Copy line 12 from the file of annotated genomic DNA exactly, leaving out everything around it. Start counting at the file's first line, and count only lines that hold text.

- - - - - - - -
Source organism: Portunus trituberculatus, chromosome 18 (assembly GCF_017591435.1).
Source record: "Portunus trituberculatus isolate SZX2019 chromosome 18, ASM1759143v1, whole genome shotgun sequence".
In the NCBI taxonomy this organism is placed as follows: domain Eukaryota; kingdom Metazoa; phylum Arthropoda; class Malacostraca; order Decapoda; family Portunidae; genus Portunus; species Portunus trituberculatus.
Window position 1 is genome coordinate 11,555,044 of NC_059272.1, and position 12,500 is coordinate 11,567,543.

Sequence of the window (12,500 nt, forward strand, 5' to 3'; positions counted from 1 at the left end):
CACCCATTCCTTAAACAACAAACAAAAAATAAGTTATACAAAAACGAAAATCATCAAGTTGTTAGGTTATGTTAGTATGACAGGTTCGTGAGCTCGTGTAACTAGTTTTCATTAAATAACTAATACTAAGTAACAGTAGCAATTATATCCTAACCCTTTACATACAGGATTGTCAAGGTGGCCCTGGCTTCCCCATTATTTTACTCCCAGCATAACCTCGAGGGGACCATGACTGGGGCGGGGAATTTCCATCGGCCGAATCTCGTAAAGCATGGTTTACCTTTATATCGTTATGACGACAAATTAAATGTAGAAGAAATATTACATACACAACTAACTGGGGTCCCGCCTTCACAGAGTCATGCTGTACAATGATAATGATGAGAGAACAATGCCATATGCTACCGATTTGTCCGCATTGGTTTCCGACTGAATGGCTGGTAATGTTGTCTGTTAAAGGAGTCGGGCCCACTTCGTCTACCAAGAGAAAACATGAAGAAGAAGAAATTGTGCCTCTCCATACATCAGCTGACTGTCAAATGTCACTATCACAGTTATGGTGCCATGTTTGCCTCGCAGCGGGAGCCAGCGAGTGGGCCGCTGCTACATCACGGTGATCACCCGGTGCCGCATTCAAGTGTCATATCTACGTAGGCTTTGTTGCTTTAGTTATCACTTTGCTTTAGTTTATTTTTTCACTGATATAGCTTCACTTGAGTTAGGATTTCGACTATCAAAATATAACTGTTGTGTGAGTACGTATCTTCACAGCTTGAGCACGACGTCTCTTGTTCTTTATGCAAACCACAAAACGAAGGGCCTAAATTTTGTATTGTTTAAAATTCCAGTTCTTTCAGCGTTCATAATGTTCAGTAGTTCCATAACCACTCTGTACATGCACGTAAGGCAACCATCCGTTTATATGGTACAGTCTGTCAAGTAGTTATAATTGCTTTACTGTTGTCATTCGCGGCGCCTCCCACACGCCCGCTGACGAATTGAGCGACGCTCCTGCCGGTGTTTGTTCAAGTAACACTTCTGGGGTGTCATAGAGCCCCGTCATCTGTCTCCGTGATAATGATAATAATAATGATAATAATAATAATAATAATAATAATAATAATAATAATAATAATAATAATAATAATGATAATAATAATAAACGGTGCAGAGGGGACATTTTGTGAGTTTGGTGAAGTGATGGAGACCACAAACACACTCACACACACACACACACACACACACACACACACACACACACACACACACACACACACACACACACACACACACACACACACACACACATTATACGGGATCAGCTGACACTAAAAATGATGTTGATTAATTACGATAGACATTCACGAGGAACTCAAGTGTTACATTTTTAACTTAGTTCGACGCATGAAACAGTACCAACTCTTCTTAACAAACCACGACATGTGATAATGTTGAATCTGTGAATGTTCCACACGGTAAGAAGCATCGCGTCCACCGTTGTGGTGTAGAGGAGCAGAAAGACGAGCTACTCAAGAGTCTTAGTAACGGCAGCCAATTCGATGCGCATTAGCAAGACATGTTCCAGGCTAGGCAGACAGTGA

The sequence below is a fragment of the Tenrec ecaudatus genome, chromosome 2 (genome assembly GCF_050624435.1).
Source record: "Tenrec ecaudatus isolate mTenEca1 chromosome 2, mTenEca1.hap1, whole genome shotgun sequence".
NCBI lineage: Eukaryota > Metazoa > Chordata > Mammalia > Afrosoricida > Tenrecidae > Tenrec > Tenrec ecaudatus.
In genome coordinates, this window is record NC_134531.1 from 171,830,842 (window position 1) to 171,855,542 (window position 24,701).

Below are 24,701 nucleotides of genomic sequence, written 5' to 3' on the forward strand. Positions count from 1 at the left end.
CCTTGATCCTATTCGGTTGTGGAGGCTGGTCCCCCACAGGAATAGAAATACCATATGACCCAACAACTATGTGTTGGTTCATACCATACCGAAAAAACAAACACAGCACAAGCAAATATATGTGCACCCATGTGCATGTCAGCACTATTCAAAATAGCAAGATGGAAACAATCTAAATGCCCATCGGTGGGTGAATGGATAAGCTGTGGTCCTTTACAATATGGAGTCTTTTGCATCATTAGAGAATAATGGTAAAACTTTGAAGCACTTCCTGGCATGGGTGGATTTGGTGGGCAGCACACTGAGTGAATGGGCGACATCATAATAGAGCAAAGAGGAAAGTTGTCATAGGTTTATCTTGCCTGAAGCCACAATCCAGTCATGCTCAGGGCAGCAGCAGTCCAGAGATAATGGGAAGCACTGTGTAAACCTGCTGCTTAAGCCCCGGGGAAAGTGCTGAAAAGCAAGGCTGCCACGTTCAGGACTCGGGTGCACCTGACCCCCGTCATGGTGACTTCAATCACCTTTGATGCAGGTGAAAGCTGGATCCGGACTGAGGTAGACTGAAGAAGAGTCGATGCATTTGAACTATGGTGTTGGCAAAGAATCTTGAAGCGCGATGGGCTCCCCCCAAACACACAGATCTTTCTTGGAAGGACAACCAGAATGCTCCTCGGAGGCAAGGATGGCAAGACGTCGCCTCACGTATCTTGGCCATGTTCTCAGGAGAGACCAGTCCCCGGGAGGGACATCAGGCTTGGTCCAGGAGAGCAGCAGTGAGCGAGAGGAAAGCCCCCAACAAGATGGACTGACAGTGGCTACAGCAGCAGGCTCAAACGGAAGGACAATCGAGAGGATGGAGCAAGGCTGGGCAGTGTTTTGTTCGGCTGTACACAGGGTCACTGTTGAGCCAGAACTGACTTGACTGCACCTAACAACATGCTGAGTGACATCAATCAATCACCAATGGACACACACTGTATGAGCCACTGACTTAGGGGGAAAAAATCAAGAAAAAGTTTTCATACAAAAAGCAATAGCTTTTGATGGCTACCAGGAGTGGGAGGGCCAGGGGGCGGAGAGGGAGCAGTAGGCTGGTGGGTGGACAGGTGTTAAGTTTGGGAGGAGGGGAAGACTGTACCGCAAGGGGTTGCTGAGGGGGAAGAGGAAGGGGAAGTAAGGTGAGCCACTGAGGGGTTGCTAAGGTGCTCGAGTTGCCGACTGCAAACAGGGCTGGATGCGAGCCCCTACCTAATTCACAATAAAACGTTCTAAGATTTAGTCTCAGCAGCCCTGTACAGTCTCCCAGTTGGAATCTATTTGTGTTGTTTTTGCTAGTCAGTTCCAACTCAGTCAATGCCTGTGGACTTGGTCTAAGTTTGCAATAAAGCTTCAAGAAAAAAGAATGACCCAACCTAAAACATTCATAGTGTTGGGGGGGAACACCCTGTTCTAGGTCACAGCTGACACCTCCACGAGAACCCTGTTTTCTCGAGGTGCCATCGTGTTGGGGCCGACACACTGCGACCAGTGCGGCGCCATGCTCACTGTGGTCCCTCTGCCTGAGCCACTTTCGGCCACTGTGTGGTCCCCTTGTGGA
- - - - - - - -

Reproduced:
CCTTGATCCTATTCGGTTGTGGAGGCTGGTCCCCCACAGGAATAGAAATACCATATGACCCAACAACTATGTGTTGGTTCATACCATACCGAAAAAACAAACACAGCACAAGCAAATATATGTGCACCCATGTGCATGTCAGCACTATTCAAAATAGCAAGATGGAAACAATCTAAATGCCCATCGGTGGGTGAATGGATAAGCTGTGGTCCTTTACAATATGGAGTCTTTTGCATCATTAGAGAATAATGGTAAAACTTTGAAGCACTTCCTGGCATGGGTGGATTTGGTGGGCAGCACACTGAGTGAATGGGCGACATCATAATAGAGCAAAGAGGAAAGTTGTCATAGGTTTATCTTGCCTGAAGCCACAATCCAGTCATGCTCAGGGCAGCAGCAGTCCAGAGATAATGGGAAGCACTGTGTAAACCTGCTGCTTAAGCCCCGGGGAAAGTGCTGAAAAGCAAGGCTGCCACGTTCAGGACTCGGGTGCACCTGACCCCCGTCATGGTGACTTCAATCACCTTTGATGCAGGTGAAAGCTGGATCCGGACTGAGGTAGACTGAAGAAGAGTCGATGCATTTGAACTATGGTGTTGGCAAAGAATCTTGAAGCGCGATGGGCTCCCCCCAAACACACAGATCTTTCTTGGAAGGACAACCAGAATGCTCCTCGGAGGCAAGGATGGCAAGACGTCGCCTCACGTATCTTGGCCATGTTCTCAGGAGAGACCAGTCCCCGGGAGGGACATCAGGCTTGGTCCAGGAGAGCAGCAGTGAGCGAGAGGAAAGCCCCCAACAAGATGGACTGACAGTGGCTACAGCAGCAGGCTCAAACGGAAGGACAATCGAGAGGATGGAGCAAGGCTGGGCAGTGTTTTGTTCGGCTGTACACAGGGTCACTGTTGAGCCAGAACTGACTTGACTGCACCTAACAACATGCTGAGTGACATCAATCAATCACCAATGGACACACACTGTATGAGCCACTGACTTAGGGGGAAAAAATCAAGAAAAAGTTTTCATACAAAAAGCAATAGCTTTTGATGGCTACCAGGAGTGGGAGGGCCAGGGGGCGGAGAGGGAGCAGTAGGCTGGTGGGTGGACAGGTGTTAAGTTTGGGAGGAGGGGAAGACTGTACCGCAAGGGGTTGCTGAGGGGGAAGAGGAAGGGGAAGTAAGGTGAGCCACTGAGGGGTTGCTAAGGTGCTCGAGTTGCCGACTGCAAACAGGGCTGGATGCGAGCCCCTACCTAATTCACAATAAAACGTTCTAAGATTTAGTCTCAGCAGCCCTGTACAGTCTCCCAGTTGGAATCTATTTGTGTTGTTTTTGCTAGTCAGTTCCAACTCAGTCAATGCCTGTGGACTTGGTCTAAGTTTGCAATAAAGCTTCAAGAAAAAAGAATGACCCAACCTAAAACATTCATAGTGTTGGGGGGGAACACCCTGTTCTAGGTCACAGCTGACACCTCCACGAGAACCCTGTTTTCTCGAGGTGCCATCGTGTTGGGGCCGACACACTGCGACCAGTGCGGCGCCATGCTCACTGTGGTCCCTCTGCCTGAGCCACTTTCGGCCACTGTGTGGTCCCCTTGTGGA